Although the European Food Safety Authority, like the FDA, favors GLP, cracks are eroding support of GLP in the European Union. The EU, Canada and 11 U.S. states have banned BPA in baby bottles. Now a new French initiative calls for elimination of BPA for all food packaging by 2014. Britain and a number of EU members are objecting to the French move. They claim it is based on bad science, and would breach trade rules.

Too Expensive for Academic Labs

Dr. Jason Rohr, an integrative biologist at the University of South Florida, is a leading researcher on atrazine, but his lab, like most academic labs, does not adhere to GLP protocol. 

“I’ve never made an attempt to get it. It’s a lot of work, and I’ve never felt it improves the science at all,” he said. “It is record keeping, not science. You can design an experiment to intentionally not find results and still meet GLP.”

Rohr and other researchers contend that GLP gives a false sense of authority to often dubious research and tends to mask conflicts of interest and serious flaws.

Rather than GLP, academic scientists rely on control groups and peer review prior to publication of their research to assess the quality and integrity of the science.

“Peer-review offers the opportunity to evaluate the science. GLP does not,” Rohr said.

In a paper published in Conservation Letters in 2010, Rohr reviewed conflicts of interest with industry-funded GLP research conducted on BPA and atrazine, and found numerous instances of such conflicts. In one, for example, an industry-funded researcher did a comprehensive analysis of research on atrazine, citing 144 misleading statements or errors. Of these, 96.5 percent of the cited “mistakes” would have benefitted Syngenta Corp., the manufacturer of atrazine–which also happened to be the company financing the review.  

“Fortunately, misconceptions and biases of the magnitude presented here are relatively rare in peer-reviewed literature,” Rohr wrote, adding that “although the peer review system is not infallible, there is no indication that it is widely corrupted either.”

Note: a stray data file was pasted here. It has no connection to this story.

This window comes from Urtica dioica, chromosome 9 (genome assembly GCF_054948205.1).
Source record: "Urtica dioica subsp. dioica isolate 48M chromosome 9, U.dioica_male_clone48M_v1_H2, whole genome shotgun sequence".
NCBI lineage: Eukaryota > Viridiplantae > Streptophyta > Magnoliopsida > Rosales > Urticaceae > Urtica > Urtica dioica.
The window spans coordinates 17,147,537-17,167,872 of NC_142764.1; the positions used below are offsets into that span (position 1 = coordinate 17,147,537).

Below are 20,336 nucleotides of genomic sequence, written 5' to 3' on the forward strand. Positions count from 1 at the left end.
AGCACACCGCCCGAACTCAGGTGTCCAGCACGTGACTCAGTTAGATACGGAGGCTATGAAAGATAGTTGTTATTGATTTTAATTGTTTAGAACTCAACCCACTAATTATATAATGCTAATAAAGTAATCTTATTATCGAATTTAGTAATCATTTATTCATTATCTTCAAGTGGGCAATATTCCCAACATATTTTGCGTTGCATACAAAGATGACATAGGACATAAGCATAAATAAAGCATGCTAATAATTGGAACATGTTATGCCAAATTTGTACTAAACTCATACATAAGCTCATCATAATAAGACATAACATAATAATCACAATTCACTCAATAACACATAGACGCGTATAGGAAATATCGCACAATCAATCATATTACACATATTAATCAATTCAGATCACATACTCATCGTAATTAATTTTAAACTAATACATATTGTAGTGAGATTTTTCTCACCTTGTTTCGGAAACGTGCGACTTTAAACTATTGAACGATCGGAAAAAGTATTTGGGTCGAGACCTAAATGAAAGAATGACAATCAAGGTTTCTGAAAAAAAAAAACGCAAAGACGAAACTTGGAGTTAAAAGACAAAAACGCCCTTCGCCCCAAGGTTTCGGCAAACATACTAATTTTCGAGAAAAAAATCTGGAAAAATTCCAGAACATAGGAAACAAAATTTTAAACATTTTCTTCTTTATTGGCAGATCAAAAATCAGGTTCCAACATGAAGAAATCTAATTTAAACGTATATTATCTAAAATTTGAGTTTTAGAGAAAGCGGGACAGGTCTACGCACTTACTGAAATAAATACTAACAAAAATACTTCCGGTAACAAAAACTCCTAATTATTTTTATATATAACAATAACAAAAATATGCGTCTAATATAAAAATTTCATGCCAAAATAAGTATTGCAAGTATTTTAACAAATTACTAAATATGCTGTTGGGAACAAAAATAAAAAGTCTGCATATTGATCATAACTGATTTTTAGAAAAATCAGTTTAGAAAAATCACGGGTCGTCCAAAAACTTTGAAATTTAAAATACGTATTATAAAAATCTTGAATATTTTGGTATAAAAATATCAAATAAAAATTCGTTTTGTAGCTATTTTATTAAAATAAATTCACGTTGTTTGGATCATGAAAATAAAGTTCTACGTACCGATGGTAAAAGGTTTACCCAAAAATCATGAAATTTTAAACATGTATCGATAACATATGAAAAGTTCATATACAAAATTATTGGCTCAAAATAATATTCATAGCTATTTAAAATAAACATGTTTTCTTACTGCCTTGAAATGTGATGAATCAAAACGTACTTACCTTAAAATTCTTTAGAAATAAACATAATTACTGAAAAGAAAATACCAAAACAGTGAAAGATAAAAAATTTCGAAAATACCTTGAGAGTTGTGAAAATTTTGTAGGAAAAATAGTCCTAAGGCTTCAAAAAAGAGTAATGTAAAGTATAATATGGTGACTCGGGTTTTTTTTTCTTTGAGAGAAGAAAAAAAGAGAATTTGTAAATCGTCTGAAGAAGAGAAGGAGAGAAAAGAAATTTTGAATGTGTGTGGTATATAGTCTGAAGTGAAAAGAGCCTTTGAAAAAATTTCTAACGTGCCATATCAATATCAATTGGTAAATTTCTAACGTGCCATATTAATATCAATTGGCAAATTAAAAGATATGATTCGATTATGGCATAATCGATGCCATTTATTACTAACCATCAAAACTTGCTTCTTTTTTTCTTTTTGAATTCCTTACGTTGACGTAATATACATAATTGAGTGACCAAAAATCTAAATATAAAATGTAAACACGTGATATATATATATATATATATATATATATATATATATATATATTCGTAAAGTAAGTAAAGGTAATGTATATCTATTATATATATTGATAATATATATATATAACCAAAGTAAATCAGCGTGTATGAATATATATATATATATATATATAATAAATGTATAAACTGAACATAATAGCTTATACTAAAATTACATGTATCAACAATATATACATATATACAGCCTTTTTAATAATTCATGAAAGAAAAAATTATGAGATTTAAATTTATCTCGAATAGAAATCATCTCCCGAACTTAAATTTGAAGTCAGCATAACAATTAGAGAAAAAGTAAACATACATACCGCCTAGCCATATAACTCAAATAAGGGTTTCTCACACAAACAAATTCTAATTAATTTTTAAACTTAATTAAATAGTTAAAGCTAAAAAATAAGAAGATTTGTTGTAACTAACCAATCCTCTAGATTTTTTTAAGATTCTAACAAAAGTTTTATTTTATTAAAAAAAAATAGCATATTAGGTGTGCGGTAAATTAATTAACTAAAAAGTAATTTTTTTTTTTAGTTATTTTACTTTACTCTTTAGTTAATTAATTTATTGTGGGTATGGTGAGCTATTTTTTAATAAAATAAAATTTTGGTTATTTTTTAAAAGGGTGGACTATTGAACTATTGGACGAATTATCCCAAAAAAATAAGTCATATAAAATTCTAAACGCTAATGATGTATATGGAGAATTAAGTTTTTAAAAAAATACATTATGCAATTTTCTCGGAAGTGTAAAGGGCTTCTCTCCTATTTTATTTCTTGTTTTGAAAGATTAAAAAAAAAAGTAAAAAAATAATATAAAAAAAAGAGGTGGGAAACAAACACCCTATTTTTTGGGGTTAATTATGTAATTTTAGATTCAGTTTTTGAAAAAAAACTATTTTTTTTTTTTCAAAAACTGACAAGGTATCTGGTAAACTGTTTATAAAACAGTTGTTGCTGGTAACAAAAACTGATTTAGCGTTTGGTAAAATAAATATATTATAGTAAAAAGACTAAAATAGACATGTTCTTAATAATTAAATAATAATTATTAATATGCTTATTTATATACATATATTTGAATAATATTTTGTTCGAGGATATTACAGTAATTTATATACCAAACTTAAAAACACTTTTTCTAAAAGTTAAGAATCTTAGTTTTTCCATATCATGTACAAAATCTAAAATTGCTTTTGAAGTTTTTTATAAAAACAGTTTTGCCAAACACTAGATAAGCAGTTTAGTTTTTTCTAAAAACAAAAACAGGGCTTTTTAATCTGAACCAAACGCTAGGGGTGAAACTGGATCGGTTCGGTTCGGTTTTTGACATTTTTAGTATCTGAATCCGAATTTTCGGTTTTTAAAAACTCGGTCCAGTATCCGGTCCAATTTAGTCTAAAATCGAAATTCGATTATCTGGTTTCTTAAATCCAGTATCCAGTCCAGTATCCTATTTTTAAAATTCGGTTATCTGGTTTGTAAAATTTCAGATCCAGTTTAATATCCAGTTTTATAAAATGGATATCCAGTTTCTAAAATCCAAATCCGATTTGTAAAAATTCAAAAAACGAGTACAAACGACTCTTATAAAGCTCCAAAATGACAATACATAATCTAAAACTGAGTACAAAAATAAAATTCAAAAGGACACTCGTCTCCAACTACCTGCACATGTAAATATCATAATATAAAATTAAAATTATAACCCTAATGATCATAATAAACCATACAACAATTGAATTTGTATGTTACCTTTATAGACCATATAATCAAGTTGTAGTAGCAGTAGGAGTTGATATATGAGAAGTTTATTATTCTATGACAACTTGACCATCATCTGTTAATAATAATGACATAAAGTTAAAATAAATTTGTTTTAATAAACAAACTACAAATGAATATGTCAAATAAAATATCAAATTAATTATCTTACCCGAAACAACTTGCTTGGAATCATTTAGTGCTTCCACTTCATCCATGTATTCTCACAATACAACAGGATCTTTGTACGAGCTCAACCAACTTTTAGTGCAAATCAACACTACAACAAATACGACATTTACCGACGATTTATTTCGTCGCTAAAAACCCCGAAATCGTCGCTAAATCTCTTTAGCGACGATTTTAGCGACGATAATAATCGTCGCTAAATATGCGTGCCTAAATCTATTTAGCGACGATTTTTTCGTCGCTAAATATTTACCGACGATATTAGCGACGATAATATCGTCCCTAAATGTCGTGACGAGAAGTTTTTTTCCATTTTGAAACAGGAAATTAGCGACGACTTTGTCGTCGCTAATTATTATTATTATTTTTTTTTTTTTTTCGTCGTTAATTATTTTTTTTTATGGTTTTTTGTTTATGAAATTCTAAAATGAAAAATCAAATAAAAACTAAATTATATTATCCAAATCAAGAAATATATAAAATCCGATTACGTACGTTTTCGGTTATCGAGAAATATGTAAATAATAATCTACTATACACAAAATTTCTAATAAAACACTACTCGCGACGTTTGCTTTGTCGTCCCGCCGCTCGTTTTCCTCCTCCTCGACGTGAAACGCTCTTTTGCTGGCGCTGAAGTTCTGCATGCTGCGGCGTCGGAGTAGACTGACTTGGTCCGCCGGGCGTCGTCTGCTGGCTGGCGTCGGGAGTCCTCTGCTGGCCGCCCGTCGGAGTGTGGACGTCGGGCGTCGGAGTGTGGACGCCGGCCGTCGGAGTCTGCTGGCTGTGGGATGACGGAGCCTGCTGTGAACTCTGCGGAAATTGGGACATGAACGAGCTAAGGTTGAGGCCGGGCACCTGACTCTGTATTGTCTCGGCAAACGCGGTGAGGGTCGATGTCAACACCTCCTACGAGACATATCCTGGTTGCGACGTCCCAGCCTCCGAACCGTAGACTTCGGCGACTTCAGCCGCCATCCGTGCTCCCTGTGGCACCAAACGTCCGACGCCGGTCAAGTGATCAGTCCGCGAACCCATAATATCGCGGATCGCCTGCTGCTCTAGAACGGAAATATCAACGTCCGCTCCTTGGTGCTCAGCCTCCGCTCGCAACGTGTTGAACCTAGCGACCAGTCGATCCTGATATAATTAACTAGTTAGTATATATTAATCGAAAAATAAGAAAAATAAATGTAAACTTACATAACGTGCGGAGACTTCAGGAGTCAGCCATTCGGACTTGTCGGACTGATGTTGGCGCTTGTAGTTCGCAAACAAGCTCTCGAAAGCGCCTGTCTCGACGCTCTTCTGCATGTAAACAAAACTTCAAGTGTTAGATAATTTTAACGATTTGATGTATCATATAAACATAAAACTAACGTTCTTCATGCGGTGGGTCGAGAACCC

When evaluating the safety of atrazine, EPA regulators did not consider Rohr’s research showing harmful effects on fish and amphibians.

“The science advisory panel at the EPA for the most part ignored most work from non-GLP labs,” he said, noting that adhering to the Good Lab Practice standard is burdensome, and comes at a cost.

“GLP is time consuming, and I’d rather answer additional (scientific) questions,” Rohr said. “I don’t have any problem with GLP, but it becomes problematic and increases the risk to society when agencies place greater weight on GLP studies over other studies.”

Sass, of the National Resources Defense Council, said the dispute over GLP is political, not scientific. She contrasts industry research versus academic research, explaining industry designs research to look for a specific risk assessment.

“Academic research is designed to look for the unknown, to move science forward, often using new methods to get to places scientifically we’ve never been to before,” she said. 

Dr. Olga Naidenko, a senior scientist with the not-for-profit Environmental Working Group, views GLP as an evolution from the 1970s, when there was fraud in reporting research results, to today, when GLP provides transparency and oversight but sometimes flawed science. It is now widely recognized GLP is not enough. Government approval of the arthritis drug Vioxx, she noted, was based on GLP research, only to force the drug from the market after it was linked to heart attacks, strokes and deaths.

Naidenko said regulatory agencies overwhelmingly rely on GLP and don’t know how to incorporate academic research into their evaluations. As a result, she said, many chemicals previously considered safe under the GLP model of evaluation may not, in fact, be safe at all. 

By relying on GLP, vom Saal said, government regulatory agencies are acting like trade organizations, protecting the marketplace. He likens regulatory approval of BPA to the government’s earlier handling of nicotine. In the early 1990s. virtually everyone in science and medicine knew nicotine was bad, but the government allowed industry-funded studies to cast doubt on the health risks of smoking cigarettes.

Clare Howard

Clare Howard

Clare Howard, a member of 100 Reporters, worked at the Journal Star in Peoria, IL for 24 years and won numerous awards. She focuses on issues of justice, equality, and basic human rights in the areas of food, economic development, childhood lead poisoning and living with HIV/AIDS.